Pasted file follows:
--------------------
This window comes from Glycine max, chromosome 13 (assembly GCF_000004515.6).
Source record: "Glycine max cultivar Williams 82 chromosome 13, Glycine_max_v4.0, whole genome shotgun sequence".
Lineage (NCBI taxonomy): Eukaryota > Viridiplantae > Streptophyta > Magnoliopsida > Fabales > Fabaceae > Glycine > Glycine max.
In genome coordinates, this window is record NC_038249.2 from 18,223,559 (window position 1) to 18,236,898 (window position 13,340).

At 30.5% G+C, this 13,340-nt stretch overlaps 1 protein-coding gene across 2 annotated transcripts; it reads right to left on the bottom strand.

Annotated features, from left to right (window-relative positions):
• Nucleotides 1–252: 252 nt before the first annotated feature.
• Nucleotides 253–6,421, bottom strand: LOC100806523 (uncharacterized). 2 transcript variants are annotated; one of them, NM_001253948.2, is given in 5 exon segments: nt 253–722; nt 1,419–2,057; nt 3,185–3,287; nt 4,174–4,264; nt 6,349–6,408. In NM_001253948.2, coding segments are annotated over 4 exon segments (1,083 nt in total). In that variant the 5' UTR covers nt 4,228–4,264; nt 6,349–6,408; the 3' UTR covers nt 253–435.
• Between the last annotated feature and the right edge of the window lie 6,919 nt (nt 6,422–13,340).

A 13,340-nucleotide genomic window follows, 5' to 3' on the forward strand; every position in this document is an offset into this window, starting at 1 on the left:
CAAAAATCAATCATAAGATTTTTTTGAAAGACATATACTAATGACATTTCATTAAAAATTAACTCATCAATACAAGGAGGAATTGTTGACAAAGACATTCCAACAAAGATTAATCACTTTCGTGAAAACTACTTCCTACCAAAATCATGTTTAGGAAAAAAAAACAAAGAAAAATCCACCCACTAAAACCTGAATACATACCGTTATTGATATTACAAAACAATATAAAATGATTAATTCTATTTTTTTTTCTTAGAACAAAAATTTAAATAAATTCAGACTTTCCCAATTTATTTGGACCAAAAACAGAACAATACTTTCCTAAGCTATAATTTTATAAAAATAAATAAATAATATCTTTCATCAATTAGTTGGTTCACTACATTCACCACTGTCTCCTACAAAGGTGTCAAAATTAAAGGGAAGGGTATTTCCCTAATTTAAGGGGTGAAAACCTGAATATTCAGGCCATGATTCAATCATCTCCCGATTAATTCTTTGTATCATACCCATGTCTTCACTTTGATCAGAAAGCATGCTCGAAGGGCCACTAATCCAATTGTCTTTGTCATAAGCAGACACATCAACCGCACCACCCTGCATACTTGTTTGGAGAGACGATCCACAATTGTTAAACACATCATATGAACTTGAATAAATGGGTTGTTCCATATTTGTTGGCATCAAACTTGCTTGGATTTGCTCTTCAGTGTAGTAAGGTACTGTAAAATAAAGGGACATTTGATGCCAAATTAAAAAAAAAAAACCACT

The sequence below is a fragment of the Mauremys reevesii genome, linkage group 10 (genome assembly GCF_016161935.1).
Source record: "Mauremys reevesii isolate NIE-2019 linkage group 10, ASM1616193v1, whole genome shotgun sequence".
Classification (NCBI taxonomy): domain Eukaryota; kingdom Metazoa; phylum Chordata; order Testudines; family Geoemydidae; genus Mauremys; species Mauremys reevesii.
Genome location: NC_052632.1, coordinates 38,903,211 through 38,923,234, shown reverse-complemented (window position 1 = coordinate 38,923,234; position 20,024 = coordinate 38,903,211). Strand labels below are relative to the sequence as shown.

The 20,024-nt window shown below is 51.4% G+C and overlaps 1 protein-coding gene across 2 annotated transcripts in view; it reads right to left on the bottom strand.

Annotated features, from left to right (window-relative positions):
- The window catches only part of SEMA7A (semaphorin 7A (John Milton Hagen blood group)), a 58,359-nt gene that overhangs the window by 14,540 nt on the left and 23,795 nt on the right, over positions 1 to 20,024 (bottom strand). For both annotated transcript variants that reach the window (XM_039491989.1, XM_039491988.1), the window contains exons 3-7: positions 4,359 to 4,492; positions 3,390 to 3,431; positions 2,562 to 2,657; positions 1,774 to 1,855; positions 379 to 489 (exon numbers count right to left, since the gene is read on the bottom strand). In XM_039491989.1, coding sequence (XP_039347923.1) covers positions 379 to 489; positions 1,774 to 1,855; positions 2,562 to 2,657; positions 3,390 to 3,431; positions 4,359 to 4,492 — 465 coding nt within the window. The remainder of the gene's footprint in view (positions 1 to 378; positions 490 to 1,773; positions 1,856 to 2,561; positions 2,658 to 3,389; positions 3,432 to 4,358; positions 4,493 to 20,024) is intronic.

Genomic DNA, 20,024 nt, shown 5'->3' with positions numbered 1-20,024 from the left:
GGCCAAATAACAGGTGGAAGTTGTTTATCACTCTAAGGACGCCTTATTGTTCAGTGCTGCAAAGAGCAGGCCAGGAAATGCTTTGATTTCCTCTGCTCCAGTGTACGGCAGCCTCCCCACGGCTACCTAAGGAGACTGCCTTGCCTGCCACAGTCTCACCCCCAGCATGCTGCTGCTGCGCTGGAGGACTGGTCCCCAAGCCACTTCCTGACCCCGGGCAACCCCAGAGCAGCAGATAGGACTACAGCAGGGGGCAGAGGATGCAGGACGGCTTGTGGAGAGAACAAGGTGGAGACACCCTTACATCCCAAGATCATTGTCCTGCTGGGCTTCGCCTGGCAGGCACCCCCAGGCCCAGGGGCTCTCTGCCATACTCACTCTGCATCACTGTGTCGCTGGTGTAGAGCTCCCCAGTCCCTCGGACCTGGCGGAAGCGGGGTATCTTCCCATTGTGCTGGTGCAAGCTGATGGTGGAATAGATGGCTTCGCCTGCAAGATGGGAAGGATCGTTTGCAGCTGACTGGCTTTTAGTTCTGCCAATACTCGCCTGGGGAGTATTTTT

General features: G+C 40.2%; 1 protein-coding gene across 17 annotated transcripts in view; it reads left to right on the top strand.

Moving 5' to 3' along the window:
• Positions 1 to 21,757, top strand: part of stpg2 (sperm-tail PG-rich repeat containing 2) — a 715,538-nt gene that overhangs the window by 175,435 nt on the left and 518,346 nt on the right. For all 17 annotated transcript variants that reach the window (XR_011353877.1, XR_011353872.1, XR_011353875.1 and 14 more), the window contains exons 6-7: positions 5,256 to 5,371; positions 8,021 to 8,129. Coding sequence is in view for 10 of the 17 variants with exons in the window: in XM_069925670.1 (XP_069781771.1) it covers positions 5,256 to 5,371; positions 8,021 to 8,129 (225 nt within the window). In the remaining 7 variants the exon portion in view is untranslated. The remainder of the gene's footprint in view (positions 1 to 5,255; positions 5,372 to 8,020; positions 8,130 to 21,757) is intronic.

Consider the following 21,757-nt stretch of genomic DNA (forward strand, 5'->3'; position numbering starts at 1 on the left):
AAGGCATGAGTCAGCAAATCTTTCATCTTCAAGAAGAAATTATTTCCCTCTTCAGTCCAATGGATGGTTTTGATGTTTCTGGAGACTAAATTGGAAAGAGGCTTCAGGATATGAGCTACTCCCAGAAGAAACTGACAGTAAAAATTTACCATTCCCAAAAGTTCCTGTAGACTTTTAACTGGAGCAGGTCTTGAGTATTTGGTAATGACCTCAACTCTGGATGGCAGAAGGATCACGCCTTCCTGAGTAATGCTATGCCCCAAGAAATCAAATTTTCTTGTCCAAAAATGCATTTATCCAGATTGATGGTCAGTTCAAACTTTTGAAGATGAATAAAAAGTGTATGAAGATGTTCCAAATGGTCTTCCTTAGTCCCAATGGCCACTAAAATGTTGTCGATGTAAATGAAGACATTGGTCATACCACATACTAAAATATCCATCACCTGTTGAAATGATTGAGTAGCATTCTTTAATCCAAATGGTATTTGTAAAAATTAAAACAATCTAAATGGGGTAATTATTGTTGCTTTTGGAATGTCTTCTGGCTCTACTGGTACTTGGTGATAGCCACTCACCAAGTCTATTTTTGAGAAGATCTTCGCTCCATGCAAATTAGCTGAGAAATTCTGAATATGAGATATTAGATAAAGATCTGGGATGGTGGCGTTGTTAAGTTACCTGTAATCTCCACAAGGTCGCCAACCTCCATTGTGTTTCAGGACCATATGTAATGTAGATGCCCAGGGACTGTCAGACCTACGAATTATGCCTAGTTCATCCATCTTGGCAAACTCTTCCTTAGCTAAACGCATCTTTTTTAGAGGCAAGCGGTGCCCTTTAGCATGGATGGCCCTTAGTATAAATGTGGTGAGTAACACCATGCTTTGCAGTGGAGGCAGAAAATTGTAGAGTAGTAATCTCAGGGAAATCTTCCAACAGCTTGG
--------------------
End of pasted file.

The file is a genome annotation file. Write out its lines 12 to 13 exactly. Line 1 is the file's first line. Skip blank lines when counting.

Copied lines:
The sequence below is a fragment of the Mauremys reevesii genome, linkage group 10 (genome assembly GCF_016161935.1).
Source record: "Mauremys reevesii isolate NIE-2019 linkage group 10, ASM1616193v1, whole genome shotgun sequence".